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    Today is a special day, Rangers Day 2018, to remember the important of Game Rangers and the role they play in Conservation. The role of a Game Ranger differs vastly from that of a field guide, from training to their day to day responsibilities. This makes the Game Ranger far more capable of filling his/her role in conservation to a whole different level. Their tasks are multi-faceted and include; ensuring the day to day health and well-being of the game, research and monitoring, game capture and introductions, population management, burning programs, infrastructure and equipment maintenance, public relations, environmental education, and, crucially, local community relations, liaison and involvement. Added to these are the normal day to day financial controls, human resource planning and administration, which must also be carried out.


    Starting with education, a Game Ranger can be qualified via various different methods, but the usual is a variety of courses endorsed by the Game Rangers Association of Africa (GRAA) through either the South African Wildlife College, Tshwane University of Technology and University of South Africa. Many Game Rangers hold Diplomas in Nature Conservation or have degrees majoring in the Natural Sciences.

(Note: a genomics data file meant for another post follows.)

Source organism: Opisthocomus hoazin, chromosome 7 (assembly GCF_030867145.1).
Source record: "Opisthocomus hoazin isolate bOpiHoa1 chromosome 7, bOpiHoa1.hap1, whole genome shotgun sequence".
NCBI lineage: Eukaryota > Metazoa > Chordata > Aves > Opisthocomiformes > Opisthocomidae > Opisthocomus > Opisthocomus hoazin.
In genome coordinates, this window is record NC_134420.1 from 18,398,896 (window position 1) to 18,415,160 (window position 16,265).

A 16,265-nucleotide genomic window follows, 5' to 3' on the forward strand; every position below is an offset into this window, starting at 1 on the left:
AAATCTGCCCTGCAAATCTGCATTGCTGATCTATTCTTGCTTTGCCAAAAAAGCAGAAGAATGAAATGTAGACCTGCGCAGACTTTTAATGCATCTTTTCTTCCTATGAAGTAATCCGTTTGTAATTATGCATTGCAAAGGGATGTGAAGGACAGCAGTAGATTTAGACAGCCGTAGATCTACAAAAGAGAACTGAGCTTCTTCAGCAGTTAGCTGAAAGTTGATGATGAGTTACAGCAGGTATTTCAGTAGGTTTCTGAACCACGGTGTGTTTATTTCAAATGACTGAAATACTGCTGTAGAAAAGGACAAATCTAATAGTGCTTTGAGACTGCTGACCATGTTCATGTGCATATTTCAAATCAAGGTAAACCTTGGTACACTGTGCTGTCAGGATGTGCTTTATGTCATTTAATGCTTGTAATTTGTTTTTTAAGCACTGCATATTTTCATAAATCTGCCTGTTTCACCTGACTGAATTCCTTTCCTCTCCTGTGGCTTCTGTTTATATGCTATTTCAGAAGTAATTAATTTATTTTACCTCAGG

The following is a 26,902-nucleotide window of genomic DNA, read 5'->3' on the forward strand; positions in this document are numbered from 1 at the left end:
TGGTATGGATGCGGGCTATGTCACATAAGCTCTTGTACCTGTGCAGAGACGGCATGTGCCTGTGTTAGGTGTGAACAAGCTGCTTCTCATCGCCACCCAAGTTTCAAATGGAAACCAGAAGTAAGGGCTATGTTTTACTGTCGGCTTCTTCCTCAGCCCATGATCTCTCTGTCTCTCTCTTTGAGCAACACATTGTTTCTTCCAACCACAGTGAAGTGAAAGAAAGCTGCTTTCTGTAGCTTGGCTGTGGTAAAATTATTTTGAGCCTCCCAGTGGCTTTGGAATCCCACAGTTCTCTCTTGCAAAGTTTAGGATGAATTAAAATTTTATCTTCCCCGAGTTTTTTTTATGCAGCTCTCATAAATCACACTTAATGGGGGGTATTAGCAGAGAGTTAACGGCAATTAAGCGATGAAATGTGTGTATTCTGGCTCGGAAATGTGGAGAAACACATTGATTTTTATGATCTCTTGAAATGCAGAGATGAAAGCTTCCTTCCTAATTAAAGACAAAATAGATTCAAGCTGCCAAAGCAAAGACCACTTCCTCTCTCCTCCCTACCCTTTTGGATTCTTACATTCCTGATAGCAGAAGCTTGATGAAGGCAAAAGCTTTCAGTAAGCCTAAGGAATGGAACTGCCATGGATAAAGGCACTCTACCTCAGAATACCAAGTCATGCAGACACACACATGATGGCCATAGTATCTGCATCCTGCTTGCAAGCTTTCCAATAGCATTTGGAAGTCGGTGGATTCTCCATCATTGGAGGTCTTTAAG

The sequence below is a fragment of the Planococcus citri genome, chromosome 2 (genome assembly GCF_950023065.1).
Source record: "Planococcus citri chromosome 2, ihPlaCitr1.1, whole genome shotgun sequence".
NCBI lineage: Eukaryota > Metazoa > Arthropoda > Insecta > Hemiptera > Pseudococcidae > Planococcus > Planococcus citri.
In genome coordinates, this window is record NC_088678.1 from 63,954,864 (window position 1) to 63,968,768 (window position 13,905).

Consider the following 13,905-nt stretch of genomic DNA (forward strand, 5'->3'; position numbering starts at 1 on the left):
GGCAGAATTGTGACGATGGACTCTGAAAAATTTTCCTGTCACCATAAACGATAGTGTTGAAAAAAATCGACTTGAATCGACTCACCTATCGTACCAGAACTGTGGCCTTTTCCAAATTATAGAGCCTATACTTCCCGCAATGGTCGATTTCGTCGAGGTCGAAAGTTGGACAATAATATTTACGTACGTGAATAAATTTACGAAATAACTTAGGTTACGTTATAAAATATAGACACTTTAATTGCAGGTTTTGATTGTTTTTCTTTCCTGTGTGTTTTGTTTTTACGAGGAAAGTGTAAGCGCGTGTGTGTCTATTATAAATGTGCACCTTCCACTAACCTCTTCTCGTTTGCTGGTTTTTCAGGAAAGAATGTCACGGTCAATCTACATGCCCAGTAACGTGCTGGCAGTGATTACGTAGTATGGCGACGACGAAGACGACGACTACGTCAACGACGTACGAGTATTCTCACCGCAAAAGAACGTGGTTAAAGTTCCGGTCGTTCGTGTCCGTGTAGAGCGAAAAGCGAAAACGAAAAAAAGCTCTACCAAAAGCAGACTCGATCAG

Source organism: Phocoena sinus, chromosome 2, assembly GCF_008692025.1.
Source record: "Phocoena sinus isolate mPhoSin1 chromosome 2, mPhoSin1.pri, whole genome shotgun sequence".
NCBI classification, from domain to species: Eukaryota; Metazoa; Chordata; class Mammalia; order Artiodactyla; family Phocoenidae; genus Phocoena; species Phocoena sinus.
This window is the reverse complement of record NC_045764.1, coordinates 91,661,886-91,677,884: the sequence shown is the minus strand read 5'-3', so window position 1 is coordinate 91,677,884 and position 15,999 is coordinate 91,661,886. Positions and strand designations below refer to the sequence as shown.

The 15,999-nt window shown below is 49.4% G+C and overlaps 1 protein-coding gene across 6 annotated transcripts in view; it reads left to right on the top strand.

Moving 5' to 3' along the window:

Rangers work at the “coal face” of conservation. They are the foot soldiers of all conservation efforts. They work in protected areas across Africa and are tasked with, among other things, ensuring the territorial integrity of these wild places. They are the ‘boots on the ground’ in Africa’s protected areas.

    It takes a unique type of individual to perform the tasks expected of a field ranger in what are often extreme conditions. Due to the physical nature of the job a high level of fitness and strength is required. It is also imperative that those seeking employment as field rangers have adequate security clearance as they will be involved in law enforcement and in some instances will be trained to carry firearms.

    Basic training will be needed in order to develop the required skills to operate as a field ranger. Choosing a reputable training provider is critical. The GRAA can assist you in making this choice to ensure that your qualification is sought after in the market place.

    We at Bushwise do not offer Game Ranger training, as we are endorsed by FGASA, not GRAA. So we only train field guides, however the skills you learn as a Field Guide are transferable and lend themselves well to the transition from Field Guide to Game Ranger. Many guides have gone from guiding to Reserve Management.

    Blog by Vaughan Jessnitz